Spain sees surge in ‘energy tourists’ from the UK escaping high costs at home

Spain sees surge in 'energy tourists' from the UK escaping high costs at home

Holidaymakers at a resort in Benidorm. Credit:

HOTEL bosses in Spain have said they have seen a surge in ‘energy tourists’ travelling to the country in a bid to escape high costs at home.

The operators have reported a spike in numbers reserving stays of three or more weeks – many of whom are from the UK.

While Britons heading to Spain to escape the cold winter weather is not a new trend, Spanish hotel chains have reported long-term bookings have risen higher than in 2019.

This suggests that bookings may be linked to the current energy crisis, reports iNews.

RIU Hotels & Resorts, which has 18 hotels in the Canary Islands, reported a 5 per cent rise in holidaymakers booking stays of three weeks or more.

“It appears that people from Britain are taking advantage of this chance to come to Spain for longer times. The rise in numbers seems to be because of increased energy costs at home in Britain,” a spokesman for RIU said.

The rise in bookings to the Canary Islands is perhaps linked to Jet2 increasing the number of flights available by 20 per cent this winter compared to 2019.

“There is absolutely no doubt that more people are booking long-stay package holidays to destinations such as the Canary Islands, mainland Spain, Portugal, and Turkey this winter,” James Pieslak, a spokesperson for and Jet2holidays, told i.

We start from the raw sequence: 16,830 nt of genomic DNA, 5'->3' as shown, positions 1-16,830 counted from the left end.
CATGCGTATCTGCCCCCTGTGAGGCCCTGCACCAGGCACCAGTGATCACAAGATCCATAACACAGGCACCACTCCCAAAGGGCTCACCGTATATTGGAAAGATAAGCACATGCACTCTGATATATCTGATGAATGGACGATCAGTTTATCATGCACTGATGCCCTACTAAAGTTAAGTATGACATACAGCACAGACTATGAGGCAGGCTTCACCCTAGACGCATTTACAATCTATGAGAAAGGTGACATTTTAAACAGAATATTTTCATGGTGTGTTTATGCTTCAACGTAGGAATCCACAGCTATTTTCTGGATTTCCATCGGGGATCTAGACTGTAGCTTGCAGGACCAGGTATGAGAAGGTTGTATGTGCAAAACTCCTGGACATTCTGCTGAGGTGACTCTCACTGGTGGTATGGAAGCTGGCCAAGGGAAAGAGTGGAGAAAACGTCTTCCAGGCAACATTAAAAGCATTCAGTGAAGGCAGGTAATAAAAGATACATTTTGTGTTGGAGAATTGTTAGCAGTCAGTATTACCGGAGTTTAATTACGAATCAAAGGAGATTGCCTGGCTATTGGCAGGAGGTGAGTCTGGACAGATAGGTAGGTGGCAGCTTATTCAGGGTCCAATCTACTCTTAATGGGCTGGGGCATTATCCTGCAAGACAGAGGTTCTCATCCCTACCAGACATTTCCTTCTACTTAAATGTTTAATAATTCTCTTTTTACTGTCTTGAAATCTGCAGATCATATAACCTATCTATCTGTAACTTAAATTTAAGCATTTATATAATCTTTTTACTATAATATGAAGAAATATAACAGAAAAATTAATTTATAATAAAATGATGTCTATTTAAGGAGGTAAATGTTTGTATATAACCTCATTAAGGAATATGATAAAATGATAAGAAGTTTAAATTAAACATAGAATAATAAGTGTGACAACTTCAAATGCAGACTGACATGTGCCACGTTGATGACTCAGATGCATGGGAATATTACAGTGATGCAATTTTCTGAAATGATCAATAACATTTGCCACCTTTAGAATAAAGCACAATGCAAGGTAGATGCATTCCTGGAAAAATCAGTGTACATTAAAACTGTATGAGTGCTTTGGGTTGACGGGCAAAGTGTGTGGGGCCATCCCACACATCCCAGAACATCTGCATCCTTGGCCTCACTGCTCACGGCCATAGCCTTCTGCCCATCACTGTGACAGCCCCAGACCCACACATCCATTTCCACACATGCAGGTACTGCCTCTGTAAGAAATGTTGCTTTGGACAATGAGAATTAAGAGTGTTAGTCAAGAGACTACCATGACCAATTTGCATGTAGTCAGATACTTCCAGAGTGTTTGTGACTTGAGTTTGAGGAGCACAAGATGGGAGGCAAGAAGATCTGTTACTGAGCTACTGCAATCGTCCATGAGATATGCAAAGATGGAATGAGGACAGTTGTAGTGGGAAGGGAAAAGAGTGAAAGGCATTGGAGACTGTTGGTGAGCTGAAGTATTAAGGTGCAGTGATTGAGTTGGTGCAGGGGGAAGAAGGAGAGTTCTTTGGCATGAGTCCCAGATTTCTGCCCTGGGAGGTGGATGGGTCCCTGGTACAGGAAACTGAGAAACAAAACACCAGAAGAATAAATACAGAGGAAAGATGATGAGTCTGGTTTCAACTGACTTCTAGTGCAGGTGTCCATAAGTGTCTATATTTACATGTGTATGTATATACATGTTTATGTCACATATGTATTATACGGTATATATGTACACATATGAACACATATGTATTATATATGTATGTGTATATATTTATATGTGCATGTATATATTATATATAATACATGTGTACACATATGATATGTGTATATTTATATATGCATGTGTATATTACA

“For many, the thought of enjoying a long holiday in the winter sunshine is clearly more appealing than a long, wet, cold winter in the United Kingdom with the heating on.”

Long-term house rentals have risen 24 per cent, according to one company, Belvilla by OYO, with many Britons heading to the Costa Blanca, Costa Brava, and the Costa del Sol in southern Spain.

Nuria Montes, secretary general of Hosbec, the Valencian hoteliers’ association, said: “Coming to Spain is not new but we have seen a rise in the number of British people, particularly retired and digital nomads, spending more time when it is getting pricier to stay at home.

“This has meant Benidorm has become the centre for low season tourism and 90 per cent of visitors are British.”

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Vickie S
Written by

Vickie Scullard

A journalist of more than 12 years from Manchester, UK, Vickie now lives in Madrid and works as a news writer for the Euro Weekly News.